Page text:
On the Diamondbacks' Payroll and Sustained Success

Photo by Mary DeCicco/MLB Photos via Getty Images

I’d like to start this post with a "long time listener, first time caller" type introduction. I’ve been following this community for years and always enjoyed the analysis and seeing the different perspectives in the comments sections. I even took part in the fantasy league several seasons ago. I don’t comment on the stories or post in the GDTs at all anymore, but I’m here today with a piece to speak and I’d like to hear your opinions on it.

As we lick our wounds following the valiant conclusion to our 2023 season, I wanted to dig into something that had been nagging at me since our Game 1 loss in the NLCS. A common refrain from that game all the way through this morning after our season ended across forums that I follow was other fanbases congratulating us and repeating "your future is bright". It was an innocent and well-meaning comment, but it still hurt because I knew in my heart that it wasn’t true. While we have good, cost-controlled talent that played excellent baseball through to the ultimate series of the season, asking this club, with so little invested in starting pitching or proven bats, to win 13 games in October is a bit outrageous. The margins are razor thin. Asking them to do it two years in a row? *Gulp*

Now, I don’t want to hear about how the Mets and Yankees and Padres spent record amounts of money and missed the playoffs. There’s stories like that every single year on both sides of the spending coin. I firmly believe that any year, anything can happen. I am still concerned about the future, though. Considering our usually-low salary spending, is the future really that bright for us?

I took a look at the playoff participants in the last 10 seasons (arbitrary cutoff disclaimer) and compared those teams who made at least the Championship Series with their payroll standing relative to the league. Of the 40 teams who made at least the LCS, 25 came from the top 10 in that season’s payroll standings. Not overwhelming, sure, but the fact is nearly two-thirds of LCS participants in the last 10 years came from the top-third of spenders in the league. Going a step further, 14 pennant winners in the last 10 seasons (70%) were top 10 spenders and 8 of the last 10 World Series champions have come from the top 10 as well.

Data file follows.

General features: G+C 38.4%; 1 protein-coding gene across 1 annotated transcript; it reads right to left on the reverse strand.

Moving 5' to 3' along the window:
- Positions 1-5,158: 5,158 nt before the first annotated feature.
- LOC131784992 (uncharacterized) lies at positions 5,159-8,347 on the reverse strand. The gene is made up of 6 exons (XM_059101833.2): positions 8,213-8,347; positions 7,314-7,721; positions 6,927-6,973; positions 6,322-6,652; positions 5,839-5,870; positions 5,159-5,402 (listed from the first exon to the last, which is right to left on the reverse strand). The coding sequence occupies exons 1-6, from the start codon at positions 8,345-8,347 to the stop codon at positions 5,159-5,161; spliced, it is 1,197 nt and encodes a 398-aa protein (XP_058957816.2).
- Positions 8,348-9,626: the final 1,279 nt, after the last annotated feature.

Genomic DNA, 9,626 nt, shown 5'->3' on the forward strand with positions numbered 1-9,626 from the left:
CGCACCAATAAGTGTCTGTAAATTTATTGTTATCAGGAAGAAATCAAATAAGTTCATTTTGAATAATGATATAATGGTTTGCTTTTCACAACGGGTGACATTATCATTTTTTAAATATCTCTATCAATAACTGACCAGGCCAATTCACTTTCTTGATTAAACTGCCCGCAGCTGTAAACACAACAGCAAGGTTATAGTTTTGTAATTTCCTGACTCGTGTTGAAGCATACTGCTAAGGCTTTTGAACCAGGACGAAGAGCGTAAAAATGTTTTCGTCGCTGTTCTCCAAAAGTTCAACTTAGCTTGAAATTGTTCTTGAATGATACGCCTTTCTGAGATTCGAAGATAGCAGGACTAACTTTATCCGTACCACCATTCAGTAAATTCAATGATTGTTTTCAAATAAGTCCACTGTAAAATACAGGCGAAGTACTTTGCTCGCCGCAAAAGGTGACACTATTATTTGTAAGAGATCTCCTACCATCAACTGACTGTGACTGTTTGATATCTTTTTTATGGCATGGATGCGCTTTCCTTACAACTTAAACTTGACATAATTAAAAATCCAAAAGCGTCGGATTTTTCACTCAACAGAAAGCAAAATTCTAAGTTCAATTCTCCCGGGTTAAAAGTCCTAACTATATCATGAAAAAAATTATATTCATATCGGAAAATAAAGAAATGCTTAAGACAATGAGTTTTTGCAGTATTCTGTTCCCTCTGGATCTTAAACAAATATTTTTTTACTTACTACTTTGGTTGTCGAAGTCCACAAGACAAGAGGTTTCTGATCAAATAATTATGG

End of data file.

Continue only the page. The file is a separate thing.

That is just a snapshot of success in a singular season, though. We just saw success this year with a relatively low payroll (21st in the league if you are wondering), but what can payroll tell me about staying power? Looking at the same data from earlier, I found sustained success even more heavily favors the well-funded franchises. Over the past 10 seasons, of the 20 franchises with at least one trip to the LCS, only two have multiple appearances in the LCS without a top-10 payroll (KC in ‘14 and ‘15; TOR in ‘15 and ‘16). Contrast that with the list of teams with multiple appearances in an LCS while being in the top-10 in spending at least once: Houston (7x, 5 top-10), LA Dodgers (5x all top-10), New York Yankees (3x all top-10), Chicago Cubs (3x, 2 top-10), Boston and Philadelphia (2x all top-10), Atlanta and St. Louis (2x, 1 top-10). Final tally is 10 teams in the last decade had multiple trips to the LCS, and 8 had at least one of those seasons spending in the top-10.